Tuesday, December 24, 2019

Spain at Christmas

☀️21C ~ Wind ⇐ WSW@4mph  Sunday 22nd December 2019 ~ We arrived in Malaga on Friday evening for our two-week stay over the Christmas and New Year period at my friend's villa in Mijas. Unlike the previous year, our Ryanair flight was on time and uneventful.

It's such a treat to be getting away from the monsoons of England, which have seemed unrelenting over the previous few months. That said, the weather for the first few days of our visit was something we're not accustomed to here with low clouds, sea fog and drizzly dank conditions.

Thankfully and to be fair as predicted by my many weather Apps we awoke this morning to glorious blue skies and a gentle breeze, which thankfully is set to continue for the duration of our stay. In the afternoon we headed off to Guadalhorce (Info HERE) for a leisurely walk. As I've mentioned many times in previous posts it's never a great idea to bird on a Sunday here in Spain but despite the many joggers, noisy kids and cyclists, we chanced it and enjoyed a pleasant visit.

Horseshoe Whipsnake 
Always on the lookout for amphibians and reptiles, Dazza was in great form today. Firstly finding a small Horseshoe Whipsnake just peering up from in-between a couple of rocks and then a monster of a Western Montpellier Snake enjoying the warmth of the day along one of the tracks. My contribution was a more common Moorish Gecko!

Western Montpellier Snake ~ Around 6' in length a species of mildly venomous rear-fanged colubrids
Two unexpected firsts for us today here in southern Spain with a group of Common Scoters just offshore of the reserve, with at least three Velvet Scoters within. My thanks have to go to a local birder who was kind enough to point the birds out in his scope, which I'm sure looking at the wintering range for these species are quite a rarity for the area, particularly the Velvets.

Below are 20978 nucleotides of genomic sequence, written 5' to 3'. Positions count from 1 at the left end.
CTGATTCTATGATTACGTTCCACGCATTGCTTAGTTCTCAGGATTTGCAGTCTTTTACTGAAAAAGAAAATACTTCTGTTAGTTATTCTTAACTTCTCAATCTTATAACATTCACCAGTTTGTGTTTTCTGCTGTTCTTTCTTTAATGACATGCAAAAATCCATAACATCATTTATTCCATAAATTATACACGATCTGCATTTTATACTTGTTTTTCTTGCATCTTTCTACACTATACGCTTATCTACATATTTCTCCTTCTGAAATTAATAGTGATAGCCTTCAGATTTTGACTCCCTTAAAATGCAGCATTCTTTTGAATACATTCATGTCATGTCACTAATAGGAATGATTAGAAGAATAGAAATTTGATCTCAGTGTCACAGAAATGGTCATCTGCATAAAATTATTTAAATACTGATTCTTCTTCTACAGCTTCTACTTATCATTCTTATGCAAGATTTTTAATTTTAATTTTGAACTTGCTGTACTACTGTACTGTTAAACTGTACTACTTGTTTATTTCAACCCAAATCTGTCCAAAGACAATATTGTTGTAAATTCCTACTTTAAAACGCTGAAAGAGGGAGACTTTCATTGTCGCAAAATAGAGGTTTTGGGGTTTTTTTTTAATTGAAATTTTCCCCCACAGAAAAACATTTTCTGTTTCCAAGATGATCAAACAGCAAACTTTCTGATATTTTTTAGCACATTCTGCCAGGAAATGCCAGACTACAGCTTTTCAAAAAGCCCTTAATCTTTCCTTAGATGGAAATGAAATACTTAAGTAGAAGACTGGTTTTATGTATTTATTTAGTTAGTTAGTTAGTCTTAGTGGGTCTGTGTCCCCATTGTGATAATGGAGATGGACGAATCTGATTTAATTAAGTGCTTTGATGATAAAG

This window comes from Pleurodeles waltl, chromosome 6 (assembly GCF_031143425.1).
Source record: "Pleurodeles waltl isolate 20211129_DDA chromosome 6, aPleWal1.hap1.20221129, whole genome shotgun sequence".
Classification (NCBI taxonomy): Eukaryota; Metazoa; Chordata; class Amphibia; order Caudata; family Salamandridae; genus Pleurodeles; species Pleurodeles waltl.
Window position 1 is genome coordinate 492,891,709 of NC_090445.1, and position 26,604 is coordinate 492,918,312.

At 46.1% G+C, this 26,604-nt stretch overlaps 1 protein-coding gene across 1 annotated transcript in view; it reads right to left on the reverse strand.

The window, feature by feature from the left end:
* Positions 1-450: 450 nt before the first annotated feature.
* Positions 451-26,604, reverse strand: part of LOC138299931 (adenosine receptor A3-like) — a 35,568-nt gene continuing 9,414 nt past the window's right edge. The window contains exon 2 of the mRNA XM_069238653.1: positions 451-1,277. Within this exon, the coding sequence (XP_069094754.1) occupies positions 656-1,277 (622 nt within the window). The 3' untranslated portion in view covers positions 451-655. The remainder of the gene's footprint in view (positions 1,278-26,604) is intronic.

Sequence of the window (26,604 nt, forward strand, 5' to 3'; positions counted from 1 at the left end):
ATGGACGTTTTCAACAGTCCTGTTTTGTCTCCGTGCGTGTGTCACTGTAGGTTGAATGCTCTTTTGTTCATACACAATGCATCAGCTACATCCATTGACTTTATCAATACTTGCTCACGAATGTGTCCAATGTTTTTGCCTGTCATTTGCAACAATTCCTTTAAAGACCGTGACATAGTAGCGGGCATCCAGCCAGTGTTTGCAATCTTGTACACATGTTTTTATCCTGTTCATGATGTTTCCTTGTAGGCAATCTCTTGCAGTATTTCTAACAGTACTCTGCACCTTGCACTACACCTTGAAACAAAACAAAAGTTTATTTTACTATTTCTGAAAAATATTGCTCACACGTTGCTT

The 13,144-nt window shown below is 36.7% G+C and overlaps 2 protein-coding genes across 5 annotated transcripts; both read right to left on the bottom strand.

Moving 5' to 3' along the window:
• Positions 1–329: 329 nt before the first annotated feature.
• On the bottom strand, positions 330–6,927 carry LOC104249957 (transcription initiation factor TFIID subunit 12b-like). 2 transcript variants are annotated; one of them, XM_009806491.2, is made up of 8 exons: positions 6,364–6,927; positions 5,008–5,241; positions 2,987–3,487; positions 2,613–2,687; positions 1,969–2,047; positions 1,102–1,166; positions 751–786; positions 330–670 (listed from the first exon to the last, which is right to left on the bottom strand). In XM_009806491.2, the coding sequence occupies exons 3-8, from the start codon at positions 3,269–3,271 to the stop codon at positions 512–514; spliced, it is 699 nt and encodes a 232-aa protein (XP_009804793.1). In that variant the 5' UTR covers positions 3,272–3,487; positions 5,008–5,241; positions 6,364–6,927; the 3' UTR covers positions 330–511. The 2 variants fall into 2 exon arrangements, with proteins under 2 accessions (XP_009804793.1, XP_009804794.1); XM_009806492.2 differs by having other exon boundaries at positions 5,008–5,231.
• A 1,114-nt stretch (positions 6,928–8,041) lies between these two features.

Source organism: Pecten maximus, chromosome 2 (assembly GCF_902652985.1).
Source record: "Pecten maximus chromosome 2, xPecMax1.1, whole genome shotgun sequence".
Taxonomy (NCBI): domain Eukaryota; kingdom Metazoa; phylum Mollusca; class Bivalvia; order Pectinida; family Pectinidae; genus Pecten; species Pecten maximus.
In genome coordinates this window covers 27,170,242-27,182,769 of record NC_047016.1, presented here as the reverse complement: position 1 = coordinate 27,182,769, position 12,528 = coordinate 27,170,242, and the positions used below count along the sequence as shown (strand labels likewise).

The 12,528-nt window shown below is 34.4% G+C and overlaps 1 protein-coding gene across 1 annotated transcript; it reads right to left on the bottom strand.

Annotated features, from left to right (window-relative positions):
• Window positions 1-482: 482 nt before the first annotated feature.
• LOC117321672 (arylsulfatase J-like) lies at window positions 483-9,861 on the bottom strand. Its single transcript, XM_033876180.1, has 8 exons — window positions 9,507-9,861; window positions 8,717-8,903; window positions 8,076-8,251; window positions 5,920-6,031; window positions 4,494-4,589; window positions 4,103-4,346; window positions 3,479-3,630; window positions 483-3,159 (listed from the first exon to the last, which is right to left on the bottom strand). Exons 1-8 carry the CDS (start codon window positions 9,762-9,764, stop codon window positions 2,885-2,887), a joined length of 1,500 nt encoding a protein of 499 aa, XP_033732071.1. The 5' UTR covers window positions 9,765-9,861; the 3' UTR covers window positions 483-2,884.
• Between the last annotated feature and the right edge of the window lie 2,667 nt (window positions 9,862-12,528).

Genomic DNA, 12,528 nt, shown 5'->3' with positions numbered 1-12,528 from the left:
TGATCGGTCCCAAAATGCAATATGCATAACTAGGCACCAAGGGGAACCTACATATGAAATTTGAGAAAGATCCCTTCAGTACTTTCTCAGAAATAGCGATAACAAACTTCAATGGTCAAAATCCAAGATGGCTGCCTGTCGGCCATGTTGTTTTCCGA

Crag Martin at Guadalhorce
At this time of year, Crag Martins are a regular sight, coming down from higher altitudes to spend the winter at sea-level. Crested Larks can be heard and occasionally seen darting around the scrub and there's also a regular wintering Osprey. Guadalhorce is also a great place to find Black-necked Grebes in good numbers. Passerines were thin on the ground but Serin, Black Redstart, Zitting Cisticola (Fantail Warbler) and Sardinian Warbler were all noted.

Wintering Black-necked Grebes at Guadalhorce
The Laguna Grande held the usual numbers of Black-winged Stilts, along with Greenshank, Ringed Plover, Sanderling and Common Sandpiper. There was also a group of five juvenile Greater Flamingo. Other highlights during the visit included three passing Booted Eagles and a few groups of marauding Monk Parakeets, which as usual were a noisy distraction!

More Images From The Visit...

Sanderling on the Laguna Grande

Black-winged Stilt ~ Always in good numbers at Guadalhorce

Osprey ~ A wintering bird

Moorish Gecko